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1.  Utp14 Recruits and Activates the RNA Helicase Dhr1 To Undock U3 snoRNA from the Preribosome 
Molecular and Cellular Biology  2016;36(6):965-978.
In eukaryotic ribosome biogenesis, U3 snoRNA base pairs with the pre-rRNA to promote its processing. However, U3 must be removed to allow folding of the central pseudoknot, a key feature of the small subunit. Previously, we showed that the DEAH/RHA RNA helicase Dhr1 dislodges U3 from the pre-rRNA. DHR1 can be linked to UTP14, encoding an essential protein of the preribosome, through genetic interactions with the rRNA methyltransferase Bud23. Here, we report that Utp14 regulates Dhr1. Mutations within a discrete region of Utp14 reduced interaction with Dhr1 that correlated with reduced function of Utp14. These mutants accumulated Dhr1 and U3 in a pre-40S particle, mimicking a helicase-inactive Dhr1 mutant. This similarity in the phenotypes led us to propose that Utp14 activates Dhr1. Indeed, Utp14 formed a complex with Dhr1 and stimulated its unwinding activity in vitro. Moreover, the utp14 mutants that mimicked a catalytically inactive dhr1 mutant in vivo showed reduced stimulation of unwinding activity in vitro. Dhr1 binding to the preribosome was substantially reduced only when both Utp14 and Bud23 were depleted. Thus, Utp14 is bifunctional; together with Bud23, it is needed for stable interaction of Dhr1 with the preribosome, and Utp14 activates Dhr1 to dislodge U3.
PMCID: PMC4810474  PMID: 26729466
2.  Physical and Functional Interaction between the Methyltransferase Bud23 and the Essential DEAH-Box RNA Helicase Ecm16 
Molecular and Cellular Biology  2014;34(12):2208-2220.
The small ribosomal subunit assembles cotranscriptionally on the nascent primary transcript. Cleavage at site A2 liberates the pre-40S subunit. We previously identified Bud23 as a conserved eukaryotic methyltransferase that is required for efficient cleavage at A2. Here, we report that Bud23 physically and functionally interacts with the DEAH-box RNA helicase Ecm16 (also known as Dhr1). Ecm16 is also required for cleavage at A2. We identified mutations in ECM16 that suppressed the growth and A2 cleavage defects of a bud23Δ mutant. RNA helicases often require protein cofactors to provide substrate specificity. We used yeast (Saccharomyces cerevisiae) two-hybrid analysis to map the binding site of Bud23 on Ecm16. Despite the physical and functional interaction between these factors, mutations that disrupted the interaction, as assayed by two-hybrid analysis, did not display a growth defect. We previously identified mutations in UTP2 and UTP14 that suppressed bud23Δ. We suggest that a network of protein interactions may mask the loss of interaction that we have defined by two-hybrid analysis. A mutation in motif I of Ecm16 that is predicted to impair its ability to hydrolyze ATP led to accumulation of Bud23 in an ∼45S particle containing Ecm16. Thus, Bud23 enters the pre-40S pathway at the time of Ecm16 function.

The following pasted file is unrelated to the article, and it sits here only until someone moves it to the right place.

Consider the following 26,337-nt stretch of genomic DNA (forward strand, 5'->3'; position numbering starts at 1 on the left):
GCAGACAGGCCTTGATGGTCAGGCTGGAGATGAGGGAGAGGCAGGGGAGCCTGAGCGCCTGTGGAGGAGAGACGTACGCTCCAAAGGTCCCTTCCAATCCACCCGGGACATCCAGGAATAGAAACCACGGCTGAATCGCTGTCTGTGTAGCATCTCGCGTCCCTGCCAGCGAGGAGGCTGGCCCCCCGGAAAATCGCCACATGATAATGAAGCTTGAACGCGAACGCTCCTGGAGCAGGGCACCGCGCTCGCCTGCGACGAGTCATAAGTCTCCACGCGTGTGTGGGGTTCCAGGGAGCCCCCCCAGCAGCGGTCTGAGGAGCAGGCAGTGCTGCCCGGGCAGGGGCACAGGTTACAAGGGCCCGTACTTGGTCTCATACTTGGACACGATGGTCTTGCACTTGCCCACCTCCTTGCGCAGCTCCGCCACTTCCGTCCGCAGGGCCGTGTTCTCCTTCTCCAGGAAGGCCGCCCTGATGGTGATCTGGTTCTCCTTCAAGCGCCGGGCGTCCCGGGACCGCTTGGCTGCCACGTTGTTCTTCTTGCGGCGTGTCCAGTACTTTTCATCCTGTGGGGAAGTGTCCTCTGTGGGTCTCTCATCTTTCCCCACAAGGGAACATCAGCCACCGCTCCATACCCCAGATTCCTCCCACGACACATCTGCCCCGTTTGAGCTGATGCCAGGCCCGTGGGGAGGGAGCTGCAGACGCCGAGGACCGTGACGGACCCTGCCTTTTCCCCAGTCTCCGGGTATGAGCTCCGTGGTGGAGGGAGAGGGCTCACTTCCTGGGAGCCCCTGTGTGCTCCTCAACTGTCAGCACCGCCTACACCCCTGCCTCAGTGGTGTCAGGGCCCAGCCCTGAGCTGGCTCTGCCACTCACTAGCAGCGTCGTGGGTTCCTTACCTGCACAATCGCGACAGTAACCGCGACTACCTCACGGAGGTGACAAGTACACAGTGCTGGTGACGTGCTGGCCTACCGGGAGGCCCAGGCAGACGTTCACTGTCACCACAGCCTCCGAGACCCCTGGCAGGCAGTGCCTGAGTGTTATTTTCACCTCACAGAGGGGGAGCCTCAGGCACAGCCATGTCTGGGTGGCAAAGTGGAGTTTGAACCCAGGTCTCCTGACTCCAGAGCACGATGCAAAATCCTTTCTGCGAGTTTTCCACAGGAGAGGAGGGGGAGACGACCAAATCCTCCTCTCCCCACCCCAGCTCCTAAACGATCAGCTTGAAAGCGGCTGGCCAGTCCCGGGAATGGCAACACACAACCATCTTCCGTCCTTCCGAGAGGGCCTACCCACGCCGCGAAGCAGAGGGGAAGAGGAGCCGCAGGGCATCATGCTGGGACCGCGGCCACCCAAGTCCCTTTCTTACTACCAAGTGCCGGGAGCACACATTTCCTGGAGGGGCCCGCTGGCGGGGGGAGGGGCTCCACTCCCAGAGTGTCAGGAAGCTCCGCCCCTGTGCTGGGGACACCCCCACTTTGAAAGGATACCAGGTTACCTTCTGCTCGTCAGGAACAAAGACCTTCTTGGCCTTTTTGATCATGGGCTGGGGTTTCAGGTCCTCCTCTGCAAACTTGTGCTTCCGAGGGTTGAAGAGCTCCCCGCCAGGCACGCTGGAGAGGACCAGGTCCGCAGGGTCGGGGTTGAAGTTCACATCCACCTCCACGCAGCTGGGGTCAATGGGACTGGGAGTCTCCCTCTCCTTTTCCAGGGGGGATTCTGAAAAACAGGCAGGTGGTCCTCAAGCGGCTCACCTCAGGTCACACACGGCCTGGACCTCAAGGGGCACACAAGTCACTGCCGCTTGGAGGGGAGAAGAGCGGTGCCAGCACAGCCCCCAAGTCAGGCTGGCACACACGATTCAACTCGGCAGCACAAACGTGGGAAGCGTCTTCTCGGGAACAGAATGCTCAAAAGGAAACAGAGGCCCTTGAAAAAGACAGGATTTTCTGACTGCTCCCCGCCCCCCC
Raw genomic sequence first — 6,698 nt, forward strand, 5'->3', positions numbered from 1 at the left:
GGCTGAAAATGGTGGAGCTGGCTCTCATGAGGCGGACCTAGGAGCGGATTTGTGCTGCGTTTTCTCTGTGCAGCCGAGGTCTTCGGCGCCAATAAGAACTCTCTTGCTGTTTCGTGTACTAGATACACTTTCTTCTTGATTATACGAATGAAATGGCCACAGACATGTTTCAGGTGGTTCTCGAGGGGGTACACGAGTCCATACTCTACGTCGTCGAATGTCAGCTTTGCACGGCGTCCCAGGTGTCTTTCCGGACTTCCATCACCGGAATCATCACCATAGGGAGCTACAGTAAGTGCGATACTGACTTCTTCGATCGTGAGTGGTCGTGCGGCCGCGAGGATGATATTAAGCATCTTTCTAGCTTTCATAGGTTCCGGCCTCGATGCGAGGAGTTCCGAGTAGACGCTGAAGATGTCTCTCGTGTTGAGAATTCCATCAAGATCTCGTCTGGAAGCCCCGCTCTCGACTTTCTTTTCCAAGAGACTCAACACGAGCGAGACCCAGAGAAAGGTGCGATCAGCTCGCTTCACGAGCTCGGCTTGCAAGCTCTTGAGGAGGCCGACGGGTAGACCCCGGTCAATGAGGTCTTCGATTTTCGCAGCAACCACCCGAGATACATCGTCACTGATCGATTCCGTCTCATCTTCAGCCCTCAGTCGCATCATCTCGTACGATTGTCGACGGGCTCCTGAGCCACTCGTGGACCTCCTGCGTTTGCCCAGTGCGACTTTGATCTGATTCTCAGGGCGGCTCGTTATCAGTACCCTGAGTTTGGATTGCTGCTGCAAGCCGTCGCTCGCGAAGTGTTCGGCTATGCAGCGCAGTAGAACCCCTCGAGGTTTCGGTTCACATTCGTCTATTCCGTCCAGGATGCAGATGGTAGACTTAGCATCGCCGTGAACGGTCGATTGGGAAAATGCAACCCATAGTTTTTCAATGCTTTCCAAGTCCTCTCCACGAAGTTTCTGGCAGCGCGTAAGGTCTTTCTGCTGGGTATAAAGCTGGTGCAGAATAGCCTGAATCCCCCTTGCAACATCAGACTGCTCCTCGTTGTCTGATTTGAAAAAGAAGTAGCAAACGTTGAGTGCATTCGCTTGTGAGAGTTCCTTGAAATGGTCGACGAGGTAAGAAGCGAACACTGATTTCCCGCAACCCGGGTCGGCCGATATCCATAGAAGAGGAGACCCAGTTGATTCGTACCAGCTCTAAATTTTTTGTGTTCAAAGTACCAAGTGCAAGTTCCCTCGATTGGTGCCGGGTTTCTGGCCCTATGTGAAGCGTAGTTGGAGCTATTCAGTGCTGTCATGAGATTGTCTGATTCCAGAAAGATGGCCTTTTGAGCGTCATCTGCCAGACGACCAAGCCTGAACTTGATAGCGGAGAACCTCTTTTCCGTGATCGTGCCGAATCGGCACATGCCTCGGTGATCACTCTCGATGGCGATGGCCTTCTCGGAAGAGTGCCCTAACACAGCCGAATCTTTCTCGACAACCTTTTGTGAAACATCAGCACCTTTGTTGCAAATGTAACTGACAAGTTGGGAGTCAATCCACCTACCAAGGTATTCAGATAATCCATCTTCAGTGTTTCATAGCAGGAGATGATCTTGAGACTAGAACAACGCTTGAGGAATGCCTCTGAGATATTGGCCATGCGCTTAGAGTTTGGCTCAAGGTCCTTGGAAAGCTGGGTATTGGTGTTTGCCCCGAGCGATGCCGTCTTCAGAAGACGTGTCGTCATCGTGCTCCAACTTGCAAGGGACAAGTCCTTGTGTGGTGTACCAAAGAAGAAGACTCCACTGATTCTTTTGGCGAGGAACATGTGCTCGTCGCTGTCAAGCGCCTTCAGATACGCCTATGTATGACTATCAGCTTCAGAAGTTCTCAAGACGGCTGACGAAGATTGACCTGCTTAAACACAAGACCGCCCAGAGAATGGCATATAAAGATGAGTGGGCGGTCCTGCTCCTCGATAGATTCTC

PMCID: PMC4054285  PMID: 24710271
3.  Integrity of the P-site is probed during maturation of the 60S ribosomal subunit 
The Journal of Cell Biology  2012;197(6):747-759.
The P-site of the 60S ribosomal subunit signals to Tif6 via Elf1 during ribosomal maturation, suggesting a quasifunctional check of the integrity of the 60S subunit before the first round of translation.